Do you find yourself having a hard time saying, “No” to people? If there is a new project on at your church, are you one of the first people asked to help? Do you find others making plans and creating work, only to find that when it’s time to finish a task, you are left to complete it without their help?
For some people, saying no is harder than it is for others. Perhaps you were raised with a parent that struggled to say no. Sometimes in ministry, it is really difficult to say no because you feel pressure to spread yourself evenly throughout the entire congregation. People who have trouble saying no are usually extremely likeable people, but many parts of their lives usually suffer because they are busy trying to make everyone else happy. Would you like to know how to overcome the difficulty in saying, “No” to others? If so, keep reading….
There are some people who have little trouble saying no and their way of doing it may leave others reluctant to ever ask for their help again. As believers, it is important that we give of ourselves to others, and that we go above and beyond to show each other honor (Romans 12:10); however, we must prioritize.
God has made it clear in his Word that He is to be first in all of our lives. Some people think that to make God first in their lives, serving others must also come first – no matter who they are. Yet, the primary ministry God gives husbands and wives is first to each other (your spouse) and then to your children. Everyone else comes after – after God, after spouse and after children.
Let’s say someone asks you to bake an apple pie for the church bake sale. If you have the time and resources to devote a few hours to baking for the church bake sale, that is great! Honor God with your sacrifice of time. However, if you know that your children need you during that time or that your husband has asked you to do something for him or the family, it is okay – good even! – to say no to the outside request for help. Other opportunities to serve will come soon enough.
Maybe your buddy needs you to help him move on Saturday, but you know that your kids have a soccer game and your wife has asked you to spend the day with the family. Putting your wife and family first is best, even if it inconveniences your friends from time to time. It is important to note that you do not go back on your word saying you will help – if you did; however, you should not normally commit your time outside your family without first talking to your spouse while weighing the pros and cons. It is good and important to serve others, but only after you have cared for your family’s needs – your primary area of ministry.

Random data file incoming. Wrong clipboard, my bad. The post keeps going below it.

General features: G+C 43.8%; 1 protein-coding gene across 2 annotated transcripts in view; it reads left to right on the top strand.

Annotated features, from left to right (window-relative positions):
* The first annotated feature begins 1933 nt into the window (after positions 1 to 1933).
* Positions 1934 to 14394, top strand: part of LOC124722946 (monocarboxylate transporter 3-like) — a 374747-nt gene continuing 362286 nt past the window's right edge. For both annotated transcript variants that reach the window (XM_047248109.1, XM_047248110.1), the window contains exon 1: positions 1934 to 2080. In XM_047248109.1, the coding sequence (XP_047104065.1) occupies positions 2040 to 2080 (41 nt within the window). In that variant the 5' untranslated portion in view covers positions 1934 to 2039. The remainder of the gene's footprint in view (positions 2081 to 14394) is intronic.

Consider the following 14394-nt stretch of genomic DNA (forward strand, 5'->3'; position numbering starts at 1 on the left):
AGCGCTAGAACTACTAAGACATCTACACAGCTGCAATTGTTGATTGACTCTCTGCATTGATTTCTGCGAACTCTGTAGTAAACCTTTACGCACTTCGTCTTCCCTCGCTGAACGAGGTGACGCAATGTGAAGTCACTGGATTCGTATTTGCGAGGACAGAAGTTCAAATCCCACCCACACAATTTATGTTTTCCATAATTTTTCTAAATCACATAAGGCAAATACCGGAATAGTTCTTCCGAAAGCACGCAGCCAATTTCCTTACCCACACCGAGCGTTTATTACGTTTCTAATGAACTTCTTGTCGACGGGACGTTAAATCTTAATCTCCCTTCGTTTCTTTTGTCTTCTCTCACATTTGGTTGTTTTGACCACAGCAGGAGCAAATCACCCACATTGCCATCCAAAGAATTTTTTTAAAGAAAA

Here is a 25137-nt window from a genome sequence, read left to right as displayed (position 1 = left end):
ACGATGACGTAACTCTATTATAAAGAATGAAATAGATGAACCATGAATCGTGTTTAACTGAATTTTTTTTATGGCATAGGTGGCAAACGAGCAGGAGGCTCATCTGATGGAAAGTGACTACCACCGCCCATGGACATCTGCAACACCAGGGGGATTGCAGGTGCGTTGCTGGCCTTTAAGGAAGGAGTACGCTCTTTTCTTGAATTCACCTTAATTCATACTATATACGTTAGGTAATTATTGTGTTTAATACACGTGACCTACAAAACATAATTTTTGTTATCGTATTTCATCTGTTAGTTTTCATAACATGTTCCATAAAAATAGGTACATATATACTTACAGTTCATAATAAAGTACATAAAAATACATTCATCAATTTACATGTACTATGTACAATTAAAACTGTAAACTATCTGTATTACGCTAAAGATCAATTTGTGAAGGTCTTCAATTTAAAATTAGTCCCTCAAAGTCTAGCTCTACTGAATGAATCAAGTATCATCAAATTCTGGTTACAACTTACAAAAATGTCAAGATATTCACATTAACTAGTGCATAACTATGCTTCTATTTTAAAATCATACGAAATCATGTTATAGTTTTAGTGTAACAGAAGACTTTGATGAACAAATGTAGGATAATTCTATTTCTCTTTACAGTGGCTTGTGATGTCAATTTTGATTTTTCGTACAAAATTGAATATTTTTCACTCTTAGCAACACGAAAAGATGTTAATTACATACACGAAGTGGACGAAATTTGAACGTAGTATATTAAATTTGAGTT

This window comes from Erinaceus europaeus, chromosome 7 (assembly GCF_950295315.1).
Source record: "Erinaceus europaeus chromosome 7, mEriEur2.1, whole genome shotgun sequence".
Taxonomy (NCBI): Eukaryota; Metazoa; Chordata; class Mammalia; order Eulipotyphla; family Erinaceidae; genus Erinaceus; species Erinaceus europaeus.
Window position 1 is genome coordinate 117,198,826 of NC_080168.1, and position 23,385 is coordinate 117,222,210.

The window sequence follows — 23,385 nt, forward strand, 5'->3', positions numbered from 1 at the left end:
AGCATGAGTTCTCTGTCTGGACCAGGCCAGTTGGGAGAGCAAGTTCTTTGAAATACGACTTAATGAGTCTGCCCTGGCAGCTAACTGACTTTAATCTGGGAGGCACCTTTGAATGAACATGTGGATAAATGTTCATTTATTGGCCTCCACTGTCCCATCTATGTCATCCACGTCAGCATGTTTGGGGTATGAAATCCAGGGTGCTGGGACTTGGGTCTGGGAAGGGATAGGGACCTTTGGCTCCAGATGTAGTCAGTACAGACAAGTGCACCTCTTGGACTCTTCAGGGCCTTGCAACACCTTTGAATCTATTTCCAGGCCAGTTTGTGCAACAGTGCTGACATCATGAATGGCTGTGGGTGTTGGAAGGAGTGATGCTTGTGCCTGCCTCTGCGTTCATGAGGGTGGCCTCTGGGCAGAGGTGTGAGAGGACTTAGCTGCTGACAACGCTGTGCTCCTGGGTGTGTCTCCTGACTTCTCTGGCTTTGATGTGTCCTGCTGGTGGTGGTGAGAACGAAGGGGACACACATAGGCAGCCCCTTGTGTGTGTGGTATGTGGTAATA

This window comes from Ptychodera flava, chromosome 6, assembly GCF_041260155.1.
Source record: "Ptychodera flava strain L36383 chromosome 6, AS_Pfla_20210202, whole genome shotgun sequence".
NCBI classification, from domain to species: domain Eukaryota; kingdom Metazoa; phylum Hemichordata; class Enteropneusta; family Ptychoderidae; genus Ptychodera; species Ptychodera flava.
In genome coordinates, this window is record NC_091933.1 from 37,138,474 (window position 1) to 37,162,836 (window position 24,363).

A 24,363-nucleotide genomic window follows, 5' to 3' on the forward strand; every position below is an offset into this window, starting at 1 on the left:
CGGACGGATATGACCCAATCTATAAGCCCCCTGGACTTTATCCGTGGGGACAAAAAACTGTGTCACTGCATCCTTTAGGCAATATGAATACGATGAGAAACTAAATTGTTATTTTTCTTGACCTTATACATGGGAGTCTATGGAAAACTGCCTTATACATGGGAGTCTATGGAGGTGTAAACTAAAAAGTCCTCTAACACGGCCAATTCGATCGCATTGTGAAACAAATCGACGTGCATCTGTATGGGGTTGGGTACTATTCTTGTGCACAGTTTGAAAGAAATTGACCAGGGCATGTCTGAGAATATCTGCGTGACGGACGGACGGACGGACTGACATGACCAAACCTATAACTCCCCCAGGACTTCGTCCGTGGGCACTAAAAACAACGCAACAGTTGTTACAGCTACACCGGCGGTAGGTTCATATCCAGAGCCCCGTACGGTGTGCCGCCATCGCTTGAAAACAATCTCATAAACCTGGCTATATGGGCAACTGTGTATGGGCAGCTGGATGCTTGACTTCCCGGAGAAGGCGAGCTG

So, what is the big deal about saying no? Maybe you love the exhilarating feeling of juggling many different tasks and being involved in every area of your church or social group. Maybe being around others fires you up and you can’t think of anything that you want to give up. Before I was married, while I was still living at home, I went through a period in my life when I wanted to be involved in everything. Not only did I have a hard time saying no, but I looked for areas to get involved. Something about constantly being at my home church excited me.
In retrospect, a lot of my excitement probably had to do with the social aspect of being there. I considered the church my family and I enjoyed spending time with them. However, after a few years, I started to feel burned out. My commitment waned and I found myself showing up late to choir practices and other service projects. A few times I was even confronted by people who loved me about the state of my attitude.
Later, I realized that I had been doing it all for myself, not for God’s pleasure or the church’s good. I wore myself too thin because I wanted to be involved. It was not a bad thing that I wanted to work in my church; yet, because I was doing it for myself, I did not take the time to ask God for His guidance in which areas I should serve and which areas I should back away. I went from gung ho! excitement to burnout and bitterness. When we wear ourselves out under our own power, that is what happens… and our families are those that end up getting the short end of the stick (or fuse, in some cases).
So, how does this play into pre-engaged relationships? It is important to observe your boyfriend/girlfriend (or, even fiancé/fiancée) and watch how he or she commits his or her time to projects and activities. The habits that are brought into the marriage in this area do not often change quickly – even though the relationship has significantly changed after marriage (from uncommitted to commitment by vow). If you believe this is a potential area of concern for you and your future spouse, make it a point to talk to him or her about it to prevent issues that could arise on this front.
If you love serving, that is wonderful! Keep a check on your time and make sure you are giving the most time to the people God has given you to serve first. If you don’t enjoy serving or if you run from the opportunity, I would encourage you to find a place or two to serve. It can be a small commitment – as long as your heart is in the right place and you can still maintain your other commitments. We need to have community, but we need to be careful not to lose our families and our priorities in those communities.
If you do have a difficult time saying no to others, I would strongly recommend picking up the classic book Boundaries by Henry Cloud and John Townsend. (They even have specializations on the topics of Boundaries in dating, in marriage, with children, and with teens.)
Do you have a hard time saying, “No” to others?
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